The News at the Door

Whenever I hear statistics of casualties in the plural —and there is no lack of them lately (or ever) in media coverage—I can’t help but think in the singular. Tonight, yesterday, tomorrow, some family finds out that the floor has just dropped out of their domestic world. It’s easy to distance tragedy as other, as ‘in the headlines,’ but below I write about the night grief came knocking at our family door. The night we found out my brother Greg died in a car accident. To others just hearing such news, I offer no answers, or fixes. I simply offer our— my— version of the story, in the hope, somehow, it may do some good to tell it. 

That day

That day began insignificantly. I went to work at my parent’s business. I caught a bus to pick up a box from the airport with items from my recent six month trip to Europe. I met an old friend for lunch in a city park. We talked about bicycles. I crossed a busy road, too recklessly. Carelessly. But then, I was still at least eight hours away from being acutely aware of my every movement.

It was hot. It was late February. I can’t remember if it rained that day. It did after. That, unlike almost anything else that followed, seemed to make sense.

I must have eaten something for dinner. I changed from my heavy work clothes to go out to my church small group.  I wore a pair of black shorts and a baggy white t-shirt that I borrowed from my brother’s wardrobe. At that time –I was nineteen –I was hardly ever satisfied with the way anything looked. Though I never wore that shirt again, for years afterwards I couldn’t bring myself to throw it out.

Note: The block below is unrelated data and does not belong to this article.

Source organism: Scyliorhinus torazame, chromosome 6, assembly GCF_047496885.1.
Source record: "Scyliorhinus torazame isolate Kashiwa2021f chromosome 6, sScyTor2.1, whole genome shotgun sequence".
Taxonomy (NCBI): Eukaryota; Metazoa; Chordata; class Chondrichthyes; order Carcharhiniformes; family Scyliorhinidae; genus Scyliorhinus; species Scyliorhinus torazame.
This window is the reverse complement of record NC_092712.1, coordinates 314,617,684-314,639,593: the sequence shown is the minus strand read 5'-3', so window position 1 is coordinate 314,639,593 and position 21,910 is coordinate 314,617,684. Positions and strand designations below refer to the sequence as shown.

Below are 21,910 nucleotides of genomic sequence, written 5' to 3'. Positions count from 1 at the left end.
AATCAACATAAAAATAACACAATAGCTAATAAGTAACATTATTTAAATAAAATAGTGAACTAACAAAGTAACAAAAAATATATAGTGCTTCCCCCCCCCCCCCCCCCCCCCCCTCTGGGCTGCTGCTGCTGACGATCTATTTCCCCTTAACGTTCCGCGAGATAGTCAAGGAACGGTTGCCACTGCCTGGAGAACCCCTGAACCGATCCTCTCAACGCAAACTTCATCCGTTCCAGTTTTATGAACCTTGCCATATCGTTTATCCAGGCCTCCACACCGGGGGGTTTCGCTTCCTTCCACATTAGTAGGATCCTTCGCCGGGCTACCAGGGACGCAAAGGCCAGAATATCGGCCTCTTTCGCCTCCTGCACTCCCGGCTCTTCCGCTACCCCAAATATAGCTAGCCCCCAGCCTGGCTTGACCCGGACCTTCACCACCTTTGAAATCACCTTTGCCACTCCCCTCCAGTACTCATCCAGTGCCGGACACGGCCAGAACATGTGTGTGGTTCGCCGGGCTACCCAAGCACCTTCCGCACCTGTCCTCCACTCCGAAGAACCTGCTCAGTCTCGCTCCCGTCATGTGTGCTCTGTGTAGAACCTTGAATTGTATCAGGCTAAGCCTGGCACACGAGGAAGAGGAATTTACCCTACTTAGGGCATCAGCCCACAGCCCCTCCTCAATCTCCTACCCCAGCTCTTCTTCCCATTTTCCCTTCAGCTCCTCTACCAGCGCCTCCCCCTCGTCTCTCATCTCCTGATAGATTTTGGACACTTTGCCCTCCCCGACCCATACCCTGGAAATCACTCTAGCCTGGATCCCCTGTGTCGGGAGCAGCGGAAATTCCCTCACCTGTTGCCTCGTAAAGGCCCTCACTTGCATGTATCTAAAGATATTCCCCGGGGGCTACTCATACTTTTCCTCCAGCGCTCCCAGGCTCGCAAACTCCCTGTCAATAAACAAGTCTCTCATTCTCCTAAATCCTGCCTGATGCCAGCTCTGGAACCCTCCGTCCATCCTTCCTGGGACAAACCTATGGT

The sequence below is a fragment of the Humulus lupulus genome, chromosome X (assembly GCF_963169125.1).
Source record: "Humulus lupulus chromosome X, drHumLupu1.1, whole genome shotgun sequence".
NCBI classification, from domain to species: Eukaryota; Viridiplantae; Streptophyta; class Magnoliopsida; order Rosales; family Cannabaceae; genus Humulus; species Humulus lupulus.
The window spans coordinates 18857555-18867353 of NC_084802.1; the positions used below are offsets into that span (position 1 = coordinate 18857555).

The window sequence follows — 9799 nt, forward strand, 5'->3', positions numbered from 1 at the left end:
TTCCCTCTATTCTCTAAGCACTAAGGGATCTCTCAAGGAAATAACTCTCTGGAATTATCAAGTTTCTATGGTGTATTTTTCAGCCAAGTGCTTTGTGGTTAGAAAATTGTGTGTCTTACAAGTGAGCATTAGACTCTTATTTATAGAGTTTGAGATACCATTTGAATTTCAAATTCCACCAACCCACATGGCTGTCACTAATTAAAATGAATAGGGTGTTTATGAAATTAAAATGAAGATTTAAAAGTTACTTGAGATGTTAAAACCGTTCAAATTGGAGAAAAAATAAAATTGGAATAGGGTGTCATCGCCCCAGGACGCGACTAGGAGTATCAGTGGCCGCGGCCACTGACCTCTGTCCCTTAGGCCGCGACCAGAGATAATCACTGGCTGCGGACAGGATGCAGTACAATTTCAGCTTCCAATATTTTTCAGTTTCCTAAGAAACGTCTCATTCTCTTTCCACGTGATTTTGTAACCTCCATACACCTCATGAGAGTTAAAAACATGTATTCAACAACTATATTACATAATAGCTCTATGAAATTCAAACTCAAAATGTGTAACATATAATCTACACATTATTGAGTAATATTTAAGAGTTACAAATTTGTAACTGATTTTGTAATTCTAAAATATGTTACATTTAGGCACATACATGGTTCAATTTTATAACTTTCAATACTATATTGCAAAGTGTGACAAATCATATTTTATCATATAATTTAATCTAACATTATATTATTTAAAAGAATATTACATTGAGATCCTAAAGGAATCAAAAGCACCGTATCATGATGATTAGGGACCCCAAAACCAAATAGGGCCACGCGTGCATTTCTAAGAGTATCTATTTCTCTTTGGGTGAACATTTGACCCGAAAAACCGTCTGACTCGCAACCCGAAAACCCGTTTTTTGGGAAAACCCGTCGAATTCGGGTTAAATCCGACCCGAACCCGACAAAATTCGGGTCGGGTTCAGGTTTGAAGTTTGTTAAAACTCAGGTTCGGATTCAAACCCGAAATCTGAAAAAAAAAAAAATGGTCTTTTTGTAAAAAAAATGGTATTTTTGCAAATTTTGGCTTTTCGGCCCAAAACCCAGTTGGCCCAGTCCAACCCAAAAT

My friends E and K picked me up and we drove to C’s house. I’d always liked C’s place. She had fairy lights in her room, and everything was always neater there than in my own. The study began. E, K and I sat together, and we worked on the questions. We weren’t taking it seriously, I recall that. And I remember where we sat. In a little alcove off the main loungeroom. We were laughing loud, and a little crazy, as only young friends with no responsibility and too much time and air can.

If life were a book then at this point in my story there might be a line drawn to mark a section break, or a new chapter. Or, if it were a play, stage directions might read something like this: ‘The phone rings. Footsteps leave the room. Footsteps return. Laughter ceases.’

After that everything changed.

That Night

Even in silence messages can be heard. Or felt. Across the busy room, through the laughter and chatter, our male leader M must have been standing, looking. I don’t know if it was just me, or if others too sensed the change. But suddenly it felt like someone was dimming all the lights, turning down all the sound.

The words came from outside somewhere. I need to talk to you Nikki.

M and I stood on C’s front porch and faced one another, and he somehow said the words. I can only imagine now, years later, how difficult they must have been to form, how his throat must have clamped to hold them in, how each syllable must have scraped and tunnelled their way out.

You’re joking. That’s all I remember saying back. I felt my eyebrows raise. Mark misunderstanding.

Unfortunately M was no lier.